How to Deadhead Oriental Lilies

How to Deadhead Oriental Lilies

Last updated on April 8th, 2022

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Plants that fall under the lily banner all have different visual advantages to offer, and the oriental lily is definitely among the showy members because of its vibrantly coloured blooms. Not only are the blooms blessed with lavish colours, but their size and fragrance are unforgettable.

If you have been wondering whether it is necessary to deadhead oriental lilies, this is the article you should read. First things first, let’s clear some confusion between Oriental and Asiatic lilies.

Oriental and Asiatic lilies; what is the difference?

While their names suggest they may be the same kind of flower, they present different characteristics. Oriental lilies are popular for their distinct smell, while Asiatic lilies bear a faint smell. Another major difference would be their blooming times because Asiatic lilies come up as spring begins, and oriental lilies wait until mid-summer to early autumn to bloom.

Furthermore, while oriental lilies present two-colour flowers, most Asiatic lilies bear a singular colour. Asiatic lilies are what you need if you want short potted plants and oriental lilies are suitable if you are looking for tall flowers as they can grow to over six feet.

These lily varieties have something different to offer depending on the hybrid. If you have a keen eye, it will be easy telling them apart because even the foliage is different. Asiatic lilies manifest long bright green narrow leaves, while oriental lilies’ foliage is a darker green and broader. If you are unsure when making a purchase, confirm with the seller to avoid getting the wrong plants.

Read next: How to grow lilies in pots

Deadheading oriental lilies

Deadheading is crucial for most plants, and that is why you find it encouraged for plants cultivated for their blooms. Unlike other flowering plants where deadheading is seen as a way to increase blooms, in lilies it doesn’t work the same.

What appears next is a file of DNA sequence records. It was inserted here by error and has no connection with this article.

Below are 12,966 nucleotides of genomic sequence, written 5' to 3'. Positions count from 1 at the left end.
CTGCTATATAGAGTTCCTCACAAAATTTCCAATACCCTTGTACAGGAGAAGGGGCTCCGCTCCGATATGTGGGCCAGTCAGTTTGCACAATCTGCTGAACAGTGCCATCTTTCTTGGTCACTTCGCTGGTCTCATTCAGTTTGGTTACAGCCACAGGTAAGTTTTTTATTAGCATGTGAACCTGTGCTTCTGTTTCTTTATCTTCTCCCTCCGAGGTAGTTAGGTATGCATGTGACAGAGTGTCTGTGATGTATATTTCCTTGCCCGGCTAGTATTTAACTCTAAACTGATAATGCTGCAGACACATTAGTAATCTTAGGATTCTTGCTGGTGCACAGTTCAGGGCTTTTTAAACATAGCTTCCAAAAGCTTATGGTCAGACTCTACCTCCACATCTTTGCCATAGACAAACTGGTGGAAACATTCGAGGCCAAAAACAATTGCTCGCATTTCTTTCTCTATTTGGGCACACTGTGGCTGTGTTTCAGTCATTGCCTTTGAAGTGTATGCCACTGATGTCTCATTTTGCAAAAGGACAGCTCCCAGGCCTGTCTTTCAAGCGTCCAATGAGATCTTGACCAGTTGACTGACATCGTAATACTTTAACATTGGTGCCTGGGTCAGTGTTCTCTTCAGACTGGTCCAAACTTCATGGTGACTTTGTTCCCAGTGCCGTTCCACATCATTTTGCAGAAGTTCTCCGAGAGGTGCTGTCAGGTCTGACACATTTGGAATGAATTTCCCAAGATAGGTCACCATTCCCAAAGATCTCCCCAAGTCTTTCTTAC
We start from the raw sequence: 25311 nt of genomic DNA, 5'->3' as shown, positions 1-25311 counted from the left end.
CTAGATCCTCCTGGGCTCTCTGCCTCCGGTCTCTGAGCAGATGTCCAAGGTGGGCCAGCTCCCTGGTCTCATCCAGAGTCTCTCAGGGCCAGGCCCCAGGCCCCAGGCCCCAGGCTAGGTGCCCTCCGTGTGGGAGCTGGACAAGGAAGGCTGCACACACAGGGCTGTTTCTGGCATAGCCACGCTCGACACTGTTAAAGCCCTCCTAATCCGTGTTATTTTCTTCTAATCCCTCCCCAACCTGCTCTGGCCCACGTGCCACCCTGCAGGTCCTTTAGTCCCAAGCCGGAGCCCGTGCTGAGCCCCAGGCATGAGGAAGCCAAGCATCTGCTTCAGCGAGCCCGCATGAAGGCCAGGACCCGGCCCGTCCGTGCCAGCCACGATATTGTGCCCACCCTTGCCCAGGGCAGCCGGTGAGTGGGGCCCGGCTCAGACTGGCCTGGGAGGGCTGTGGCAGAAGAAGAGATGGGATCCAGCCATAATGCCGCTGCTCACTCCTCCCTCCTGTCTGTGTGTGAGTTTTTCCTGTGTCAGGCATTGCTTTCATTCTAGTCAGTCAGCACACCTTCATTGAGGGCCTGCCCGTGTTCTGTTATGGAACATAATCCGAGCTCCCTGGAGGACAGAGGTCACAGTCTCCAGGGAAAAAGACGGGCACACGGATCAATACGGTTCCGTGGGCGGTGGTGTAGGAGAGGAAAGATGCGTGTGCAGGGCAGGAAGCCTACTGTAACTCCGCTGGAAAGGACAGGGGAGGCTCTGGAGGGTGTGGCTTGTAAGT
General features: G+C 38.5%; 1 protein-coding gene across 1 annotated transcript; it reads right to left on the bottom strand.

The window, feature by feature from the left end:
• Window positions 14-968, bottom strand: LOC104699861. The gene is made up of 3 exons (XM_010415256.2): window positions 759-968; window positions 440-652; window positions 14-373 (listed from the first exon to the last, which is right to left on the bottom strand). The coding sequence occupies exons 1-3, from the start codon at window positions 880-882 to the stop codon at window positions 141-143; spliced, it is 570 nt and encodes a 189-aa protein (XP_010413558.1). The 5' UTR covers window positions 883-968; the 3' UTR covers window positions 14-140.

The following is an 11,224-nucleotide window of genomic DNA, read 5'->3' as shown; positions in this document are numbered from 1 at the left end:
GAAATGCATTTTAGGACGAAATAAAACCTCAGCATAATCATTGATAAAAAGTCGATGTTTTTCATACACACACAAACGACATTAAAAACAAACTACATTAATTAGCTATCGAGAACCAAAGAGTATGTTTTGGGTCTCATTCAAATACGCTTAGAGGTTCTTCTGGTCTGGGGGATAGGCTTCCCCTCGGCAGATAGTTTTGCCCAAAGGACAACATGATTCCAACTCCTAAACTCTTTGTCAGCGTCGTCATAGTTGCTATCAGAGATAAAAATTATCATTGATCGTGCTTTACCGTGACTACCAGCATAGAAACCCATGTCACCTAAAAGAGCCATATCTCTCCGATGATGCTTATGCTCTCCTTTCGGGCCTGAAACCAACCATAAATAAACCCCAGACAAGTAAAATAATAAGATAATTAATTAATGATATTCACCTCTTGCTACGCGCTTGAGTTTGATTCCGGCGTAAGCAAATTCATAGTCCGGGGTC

Deadheading for lilies is more of a tidying up session and allows the plant to sit pretty. It also helps prevent the development of seed pods if you don’t want the plant producing seeds. By removing the spent flowers, the plant can focus on storing food to support the next season’s growth.

If you want to grow lilies from seed check my guide here as you want to keep some seed pods

How to deadhead lilies

Deadheading oriental lilies is not complex, in fact, it is quite straightforward. You can employ the use of your hands or sharp shears. The idea is to cut off the flower together with the small green base attached to the stem. You can see fading flowers from their appearance; once you spot them, use secateurs or your find and thumb to pinch the flower off or seed pods if that is what is left.

The more you let the flower stay on the plant, the more the seed pod at the base of the flower develops. Ensure to remove the spent flowers only and not the foliage because the plant still needs to store energy for the coming season.

Read next: What to do with lilies after flowering

Caring for oriental lilies

Oriental lilies are not high maintenance plants, as long as they are sitting in slightly acidic or neutral soils with plenty of sun. These flowering bulbs struggle in alkaline soils; therefore, test your soil before planting.

Dividing the plant is also vital for the long term wellness of the plant. This is usually done after three or four years to create new plants and reduce competition for nutrients. Additionally, you would want to feed the plants in spring to give them enough energy to support the blooms.

Read next: What’s eating my lilies

Word of caution

Oriental lilies are beautiful but can cause a world of pain for your pets because they are toxic when ingested. If you choose to keep oriental lilies, keep your cats and dogs away from them by erecting physical barriers or using chilli to deter them. If your pets contact the pollen externally, wash the pollen out of the fur to prevent absorption of the toxins through the skin.

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